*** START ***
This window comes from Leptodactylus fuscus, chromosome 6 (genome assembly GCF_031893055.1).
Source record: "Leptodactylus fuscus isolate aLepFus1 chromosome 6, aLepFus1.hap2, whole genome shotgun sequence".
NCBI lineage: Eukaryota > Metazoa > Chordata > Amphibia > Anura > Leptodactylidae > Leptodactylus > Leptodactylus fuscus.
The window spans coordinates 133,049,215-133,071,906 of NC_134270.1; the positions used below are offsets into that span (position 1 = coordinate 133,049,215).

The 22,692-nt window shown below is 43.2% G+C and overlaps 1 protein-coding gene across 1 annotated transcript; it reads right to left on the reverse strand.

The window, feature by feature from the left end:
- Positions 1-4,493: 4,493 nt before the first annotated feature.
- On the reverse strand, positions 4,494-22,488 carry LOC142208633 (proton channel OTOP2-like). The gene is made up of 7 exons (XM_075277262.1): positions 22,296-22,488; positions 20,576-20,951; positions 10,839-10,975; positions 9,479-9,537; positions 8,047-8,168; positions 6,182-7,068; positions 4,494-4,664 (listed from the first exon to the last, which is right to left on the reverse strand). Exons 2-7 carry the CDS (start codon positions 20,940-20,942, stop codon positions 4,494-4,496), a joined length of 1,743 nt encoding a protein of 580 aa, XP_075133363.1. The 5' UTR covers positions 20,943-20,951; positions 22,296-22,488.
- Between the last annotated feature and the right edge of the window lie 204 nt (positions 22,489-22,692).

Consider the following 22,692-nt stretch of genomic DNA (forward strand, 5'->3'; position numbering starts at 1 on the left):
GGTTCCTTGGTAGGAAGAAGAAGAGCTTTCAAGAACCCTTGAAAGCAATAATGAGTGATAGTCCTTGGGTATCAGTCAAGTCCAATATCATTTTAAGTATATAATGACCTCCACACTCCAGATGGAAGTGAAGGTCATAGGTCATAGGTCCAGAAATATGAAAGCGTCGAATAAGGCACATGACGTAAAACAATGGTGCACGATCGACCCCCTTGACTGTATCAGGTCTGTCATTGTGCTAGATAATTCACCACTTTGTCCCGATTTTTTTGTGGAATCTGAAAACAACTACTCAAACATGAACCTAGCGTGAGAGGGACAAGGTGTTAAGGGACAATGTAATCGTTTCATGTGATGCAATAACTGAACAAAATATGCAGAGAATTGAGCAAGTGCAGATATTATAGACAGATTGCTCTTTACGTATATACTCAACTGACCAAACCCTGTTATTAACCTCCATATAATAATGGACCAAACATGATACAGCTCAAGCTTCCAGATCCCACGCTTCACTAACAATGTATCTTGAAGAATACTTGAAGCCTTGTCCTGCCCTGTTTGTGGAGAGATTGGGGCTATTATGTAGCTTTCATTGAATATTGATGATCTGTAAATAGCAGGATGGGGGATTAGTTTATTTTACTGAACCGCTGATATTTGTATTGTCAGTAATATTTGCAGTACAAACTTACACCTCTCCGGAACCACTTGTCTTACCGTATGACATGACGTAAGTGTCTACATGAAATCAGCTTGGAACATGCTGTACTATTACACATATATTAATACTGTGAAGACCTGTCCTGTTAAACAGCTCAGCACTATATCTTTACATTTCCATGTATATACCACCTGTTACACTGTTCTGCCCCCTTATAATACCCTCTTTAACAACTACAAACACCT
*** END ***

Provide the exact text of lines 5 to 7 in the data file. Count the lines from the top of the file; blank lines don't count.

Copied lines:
The 22,692-nt window shown below is 43.2% G+C and overlaps 1 protein-coding gene across 1 annotated transcript; it reads right to left on the reverse strand.

The window, feature by feature from the left end:
- Positions 1-4,493: 4,493 nt before the first annotated feature.